One of the glories of our pub food - and one of its staples - should be plain bread and cheese, commonly referred to as a Ploughman's Lunch. Yet how often does this apparently simple meal turn out desperately disappointing? The basic ingredients couldn't be easier - a large chunk of crusty bread, large chunk of proper cheese, generous helping of pickles and, if you must, for appearance's sake, a little serving of salad in the corner of the plate.
But how often do pubs live up to this? Stale white rolls are all too common, as are sweaty pieces of the cheapest supermarket "Mild Argentinian Cheddar", even in places such as Cheshire and Wensleydale where you might expect something better. Sometimes you get on your plate little more than the dissected contents of a small cheese salad roll, sold for twice the price.
The pub which shows how it should be done is, of course, the Royal Oak in Didsbury. Admittedly it isn't perfect, as it's very mean with pickles and doesn't serve lunches at weekends. But most other pubs would be doing far better than they are now if they offered half the portions and a quarter of the choice for the same price.
Tony Wilkinson wrote a lighthearted article on it in September's "Opening Times", and it was a point well made, but it's a serious issue which doesn't get the publicity it deserves. What is it? Disappearing public toilets, of course. In the past year, Stockport has closed about half the toilets in the borough. There are now only about fifteen in the whole of the City of Manchester.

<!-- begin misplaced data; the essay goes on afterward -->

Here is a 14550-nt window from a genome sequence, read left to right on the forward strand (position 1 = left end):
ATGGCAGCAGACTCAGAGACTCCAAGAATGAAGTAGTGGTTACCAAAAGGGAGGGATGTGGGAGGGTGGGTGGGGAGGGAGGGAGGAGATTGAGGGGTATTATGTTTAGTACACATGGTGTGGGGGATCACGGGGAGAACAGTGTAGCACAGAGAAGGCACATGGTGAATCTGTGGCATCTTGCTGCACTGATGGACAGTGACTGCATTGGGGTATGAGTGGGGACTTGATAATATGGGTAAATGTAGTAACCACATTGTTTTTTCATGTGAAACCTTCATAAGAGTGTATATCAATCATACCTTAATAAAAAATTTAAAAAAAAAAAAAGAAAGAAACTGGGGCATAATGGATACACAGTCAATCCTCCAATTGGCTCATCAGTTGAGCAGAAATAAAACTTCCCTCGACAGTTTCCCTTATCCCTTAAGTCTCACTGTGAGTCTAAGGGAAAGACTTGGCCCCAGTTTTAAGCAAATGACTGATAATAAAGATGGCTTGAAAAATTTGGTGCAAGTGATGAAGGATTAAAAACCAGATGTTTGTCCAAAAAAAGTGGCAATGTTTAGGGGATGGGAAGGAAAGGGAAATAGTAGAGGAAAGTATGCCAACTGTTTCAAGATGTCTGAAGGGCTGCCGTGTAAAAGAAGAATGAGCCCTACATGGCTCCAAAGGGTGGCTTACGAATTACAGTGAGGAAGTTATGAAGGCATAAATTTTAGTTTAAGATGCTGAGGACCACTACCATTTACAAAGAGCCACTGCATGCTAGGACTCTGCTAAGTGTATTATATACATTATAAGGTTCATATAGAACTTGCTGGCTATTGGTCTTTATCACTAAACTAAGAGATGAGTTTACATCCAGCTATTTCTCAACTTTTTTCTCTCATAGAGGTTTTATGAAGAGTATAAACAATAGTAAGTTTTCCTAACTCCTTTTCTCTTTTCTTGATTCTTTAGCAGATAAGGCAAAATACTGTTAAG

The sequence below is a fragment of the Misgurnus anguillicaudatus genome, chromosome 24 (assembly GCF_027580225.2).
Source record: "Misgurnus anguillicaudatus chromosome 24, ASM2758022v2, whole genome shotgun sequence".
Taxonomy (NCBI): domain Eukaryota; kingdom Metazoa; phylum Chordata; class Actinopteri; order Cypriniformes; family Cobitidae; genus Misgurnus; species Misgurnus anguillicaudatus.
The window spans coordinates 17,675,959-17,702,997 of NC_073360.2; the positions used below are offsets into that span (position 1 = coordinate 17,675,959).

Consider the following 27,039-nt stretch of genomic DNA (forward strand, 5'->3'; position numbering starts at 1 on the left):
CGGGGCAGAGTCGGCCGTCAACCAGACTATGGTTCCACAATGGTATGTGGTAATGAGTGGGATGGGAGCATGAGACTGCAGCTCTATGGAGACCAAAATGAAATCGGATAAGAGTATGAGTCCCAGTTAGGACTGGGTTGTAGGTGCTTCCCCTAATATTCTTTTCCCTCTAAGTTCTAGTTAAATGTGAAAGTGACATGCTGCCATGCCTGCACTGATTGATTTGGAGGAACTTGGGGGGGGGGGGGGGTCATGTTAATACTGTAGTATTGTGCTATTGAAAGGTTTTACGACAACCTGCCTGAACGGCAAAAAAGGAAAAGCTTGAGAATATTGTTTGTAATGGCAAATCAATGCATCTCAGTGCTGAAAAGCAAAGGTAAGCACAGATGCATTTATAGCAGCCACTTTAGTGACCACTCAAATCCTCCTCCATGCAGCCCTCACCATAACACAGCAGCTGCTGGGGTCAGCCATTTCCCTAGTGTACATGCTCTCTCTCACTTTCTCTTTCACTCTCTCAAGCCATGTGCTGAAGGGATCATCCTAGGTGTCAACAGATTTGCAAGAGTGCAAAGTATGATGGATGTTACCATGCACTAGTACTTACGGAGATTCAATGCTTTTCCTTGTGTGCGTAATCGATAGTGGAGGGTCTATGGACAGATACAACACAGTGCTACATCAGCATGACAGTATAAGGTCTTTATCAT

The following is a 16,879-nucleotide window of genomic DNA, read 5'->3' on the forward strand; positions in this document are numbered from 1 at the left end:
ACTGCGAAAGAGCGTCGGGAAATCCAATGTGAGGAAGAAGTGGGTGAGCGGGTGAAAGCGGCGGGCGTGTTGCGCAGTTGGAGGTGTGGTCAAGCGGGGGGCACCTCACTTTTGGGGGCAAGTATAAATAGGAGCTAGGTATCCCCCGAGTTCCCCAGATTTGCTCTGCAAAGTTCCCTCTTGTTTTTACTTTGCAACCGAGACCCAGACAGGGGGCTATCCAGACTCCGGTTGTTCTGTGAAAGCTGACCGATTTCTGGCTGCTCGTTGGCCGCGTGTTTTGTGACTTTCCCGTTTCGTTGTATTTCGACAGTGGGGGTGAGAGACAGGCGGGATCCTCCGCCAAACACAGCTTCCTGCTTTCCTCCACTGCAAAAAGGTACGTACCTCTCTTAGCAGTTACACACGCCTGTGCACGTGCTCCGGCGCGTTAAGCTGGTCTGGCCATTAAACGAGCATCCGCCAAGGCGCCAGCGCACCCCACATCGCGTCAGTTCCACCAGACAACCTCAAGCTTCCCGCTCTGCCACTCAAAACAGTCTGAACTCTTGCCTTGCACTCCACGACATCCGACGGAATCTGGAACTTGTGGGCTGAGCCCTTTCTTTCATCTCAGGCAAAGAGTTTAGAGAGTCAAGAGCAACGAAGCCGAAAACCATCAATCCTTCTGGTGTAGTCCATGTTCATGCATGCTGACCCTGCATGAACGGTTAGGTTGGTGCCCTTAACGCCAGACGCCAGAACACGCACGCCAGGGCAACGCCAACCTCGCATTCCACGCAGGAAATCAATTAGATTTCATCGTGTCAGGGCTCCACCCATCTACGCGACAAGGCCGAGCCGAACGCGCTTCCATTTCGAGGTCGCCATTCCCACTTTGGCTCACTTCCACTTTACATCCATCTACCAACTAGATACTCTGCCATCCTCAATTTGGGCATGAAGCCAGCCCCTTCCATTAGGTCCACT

This may only be a minor inconvenience to drinkers (but it may also be an inconvenience to others if they are forced to relieve themselves elsewhere). It can, though, severely restrict the activities of groups in society such as the elderly, pregnant women and mothers with young children, often those who are disadvantaged in other ways too. I know local authorities aren't exactly flush with money, but no-one can tell me that, even so, they don't waste money on fripperies which would be better spent on basic necessities like loos.
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A large local pub has recently been refurbished and half the lounge turned into a no-smoking area. The result is that, even when it's pretty busy, the customers cluster in the smoking area, as hardly any of them are in wholly non-smoking groups. They only occupy the no-smoking zone as a desperate measure late in the evening. Is this responding to demand, or forcing a trendy no-smoking policy down people's throats?
In the past ten years we have seen a highly effective campaign against smoking, to the extent that it is rapidly being confined to something done in private between consenting adults. There are disturbing parallels with the campaign now being increasingly waged against those who enjoy alcoholic drinks. I don't smoke myself, but that connection worries me.
O.K., if customers demand no-smoking areas in pubs, the brewers should provide them, in the same way as they provide Taboo and Mirage and tomato sauce crisps. But drinkers should regard any surrender pubs make to the dreary killjoys of the "health" lobby with a healthy dose of scepticism.
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Maybe such views are "politically incorrect", but I'm sure I wasn't by any means the only person in Greater Manchester to breathe a sigh of relief when it was announced that the 2000 Olympics were to be awarded to Sydney!